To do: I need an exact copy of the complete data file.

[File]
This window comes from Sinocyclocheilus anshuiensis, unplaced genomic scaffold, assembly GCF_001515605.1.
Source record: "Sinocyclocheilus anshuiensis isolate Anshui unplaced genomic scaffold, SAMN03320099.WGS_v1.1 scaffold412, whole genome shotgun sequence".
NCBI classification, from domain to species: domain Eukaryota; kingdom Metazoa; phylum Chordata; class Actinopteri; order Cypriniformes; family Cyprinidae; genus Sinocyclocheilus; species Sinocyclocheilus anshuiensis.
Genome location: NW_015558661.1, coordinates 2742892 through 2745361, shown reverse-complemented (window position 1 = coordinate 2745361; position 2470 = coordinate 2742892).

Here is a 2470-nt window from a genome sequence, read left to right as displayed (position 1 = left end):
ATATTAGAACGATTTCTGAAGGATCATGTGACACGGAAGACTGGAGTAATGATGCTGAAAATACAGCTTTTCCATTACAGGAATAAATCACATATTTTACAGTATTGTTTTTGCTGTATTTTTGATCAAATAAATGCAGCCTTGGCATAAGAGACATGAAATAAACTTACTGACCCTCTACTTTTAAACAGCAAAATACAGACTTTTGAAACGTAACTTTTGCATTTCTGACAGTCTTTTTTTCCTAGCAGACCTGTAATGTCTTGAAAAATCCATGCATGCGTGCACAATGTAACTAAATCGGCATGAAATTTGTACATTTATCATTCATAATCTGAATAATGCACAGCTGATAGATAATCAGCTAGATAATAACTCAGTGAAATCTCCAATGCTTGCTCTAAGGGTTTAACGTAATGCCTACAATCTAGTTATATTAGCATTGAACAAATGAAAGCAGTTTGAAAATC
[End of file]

This window comes from Sinocyclocheilus anshuiensis, unplaced genomic scaffold, assembly GCF_001515605.1.
Source record: "Sinocyclocheilus anshuiensis isolate Anshui unplaced genomic scaffold, SAMN03320099.WGS_v1.1 scaffold412, whole genome shotgun sequence".
NCBI classification, from domain to species: domain Eukaryota; kingdom Metazoa; phylum Chordata; class Actinopteri; order Cypriniformes; family Cyprinidae; genus Sinocyclocheilus; species Sinocyclocheilus anshuiensis.
Genome location: NW_015558661.1, coordinates 2742892 through 2745361, shown reverse-complemented (window position 1 = coordinate 2745361; position 2470 = coordinate 2742892).

Here is a 2470-nt window from a genome sequence, read left to right as displayed (position 1 = left end):
ATATTAGAACGATTTCTGAAGGATCATGTGACACGGAAGACTGGAGTAATGATGCTGAAAATACAGCTTTTCCATTACAGGAATAAATCACATATTTTACAGTATTGTTTTTGCTGTATTTTTGATCAAATAAATGCAGCCTTGGCATAAGAGACATGAAATAAACTTACTGACCCTCTACTTTTAAACAGCAAAATACAGACTTTTGAAACGTAACTTTTGCATTTCTGACAGTCTTTTTTTCCTAGCAGACCTGTAATGTCTTGAAAAATCCATGCATGCGTGCACAATGTAACTAAATCGGCATGAAATTTGTACATTTATCATTCATAATCTGAATAATGCACAGCTGATAGATAATCAGCTAGATAATAACTCAGTGAAATCTCCAATGCTTGCTCTAAGGGTTTAACGTAATGCCTACAATCTAGTTATATTAGCATTGAACAAATGAAAGCAGTTTGAAAATC